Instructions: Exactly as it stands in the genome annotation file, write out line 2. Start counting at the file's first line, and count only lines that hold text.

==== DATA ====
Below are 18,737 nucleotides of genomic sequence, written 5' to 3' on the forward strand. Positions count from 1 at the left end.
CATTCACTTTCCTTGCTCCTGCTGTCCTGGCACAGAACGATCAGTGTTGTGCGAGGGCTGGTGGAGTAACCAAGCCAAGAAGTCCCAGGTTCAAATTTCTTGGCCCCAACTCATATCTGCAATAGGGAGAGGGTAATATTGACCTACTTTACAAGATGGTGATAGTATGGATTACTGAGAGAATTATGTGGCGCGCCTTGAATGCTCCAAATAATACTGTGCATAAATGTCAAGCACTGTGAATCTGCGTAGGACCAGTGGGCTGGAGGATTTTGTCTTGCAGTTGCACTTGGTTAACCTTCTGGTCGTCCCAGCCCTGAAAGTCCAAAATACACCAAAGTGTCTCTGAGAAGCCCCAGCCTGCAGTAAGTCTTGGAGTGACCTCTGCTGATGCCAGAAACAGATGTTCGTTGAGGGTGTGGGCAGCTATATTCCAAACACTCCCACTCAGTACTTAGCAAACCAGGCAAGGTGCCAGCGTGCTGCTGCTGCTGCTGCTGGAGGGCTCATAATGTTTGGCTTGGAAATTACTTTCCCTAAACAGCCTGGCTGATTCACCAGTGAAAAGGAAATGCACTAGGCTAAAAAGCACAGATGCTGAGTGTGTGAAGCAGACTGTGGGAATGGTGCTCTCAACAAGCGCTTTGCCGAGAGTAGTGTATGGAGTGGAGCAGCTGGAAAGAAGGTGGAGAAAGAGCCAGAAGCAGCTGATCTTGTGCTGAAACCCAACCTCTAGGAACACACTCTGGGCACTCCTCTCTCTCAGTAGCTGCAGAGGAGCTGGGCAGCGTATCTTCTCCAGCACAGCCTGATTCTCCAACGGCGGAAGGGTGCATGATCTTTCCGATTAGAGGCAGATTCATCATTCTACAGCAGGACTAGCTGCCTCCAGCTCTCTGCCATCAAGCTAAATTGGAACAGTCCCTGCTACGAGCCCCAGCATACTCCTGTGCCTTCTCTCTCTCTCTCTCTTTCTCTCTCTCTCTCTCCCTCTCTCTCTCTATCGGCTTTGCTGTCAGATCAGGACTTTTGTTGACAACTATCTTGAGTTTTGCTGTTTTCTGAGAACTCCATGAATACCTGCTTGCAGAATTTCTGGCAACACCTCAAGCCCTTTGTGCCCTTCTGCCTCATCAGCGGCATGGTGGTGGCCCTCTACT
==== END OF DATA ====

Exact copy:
CATTCACTTTCCTTGCTCCTGCTGTCCTGGCACAGAACGATCAGTGTTGTGCGAGGGCTGGTGGAGTAACCAAGCCAAGAAGTCCCAGGTTCAAATTTCTTGGCCCCAACTCATATCTGCAATAGGGAGAGGGTAATATTGACCTACTTTACAAGATGGTGATAGTATGGATTACTGAGAGAATTATGTGGCGCGCCTTGAATGCTCCAAATAATACTGTGCATAAATGTCAAGCACTGTGAATCTGCGTAGGACCAGTGGGCTGGAGGATTTTGTCTTGCAGTTGCACTTGGTTAACCTTCTGGTCGTCCCAGCCCTGAAAGTCCAAAATACACCAAAGTGTCTCTGAGAAGCCCCAGCCTGCAGTAAGTCTTGGAGTGACCTCTGCTGATGCCAGAAACAGATGTTCGTTGAGGGTGTGGGCAGCTATATTCCAAACACTCCCACTCAGTACTTAGCAAACCAGGCAAGGTGCCAGCGTGCTGCTGCTGCTGCTGCTGGAGGGCTCATAATGTTTGGCTTGGAAATTACTTTCCCTAAACAGCCTGGCTGATTCACCAGTGAAAAGGAAATGCACTAGGCTAAAAAGCACAGATGCTGAGTGTGTGAAGCAGACTGTGGGAATGGTGCTCTCAACAAGCGCTTTGCCGAGAGTAGTGTATGGAGTGGAGCAGCTGGAAAGAAGGTGGAGAAAGAGCCAGAAGCAGCTGATCTTGTGCTGAAACCCAACCTCTAGGAACACACTCTGGGCACTCCTCTCTCTCAGTAGCTGCAGAGGAGCTGGGCAGCGTATCTTCTCCAGCACAGCCTGATTCTCCAACGGCGGAAGGGTGCATGATCTTTCCGATTAGAGGCAGATTCATCATTCTACAGCAGGACTAGCTGCCTCCAGCTCTCTGCCATCAAGCTAAATTGGAACAGTCCCTGCTACGAGCCCCAGCATACTCCTGTGCCTTCTCTCTCTCTCTCTCTTTCTCTCTCTCTCTCTCCCTCTCTCTCTCTATCGGCTTTGCTGTCAGATCAGGACTTTTGTTGACAACTATCTTGAGTTTTGCTGTTTTCTGAGAACTCCATGAATACCTGCTTGCAGAATTTCTGGCAACACCTCAAGCCCTTTGTGCCCTTCTGCCTCATCAGCGGCATGGTGGTGGCCCTCTACT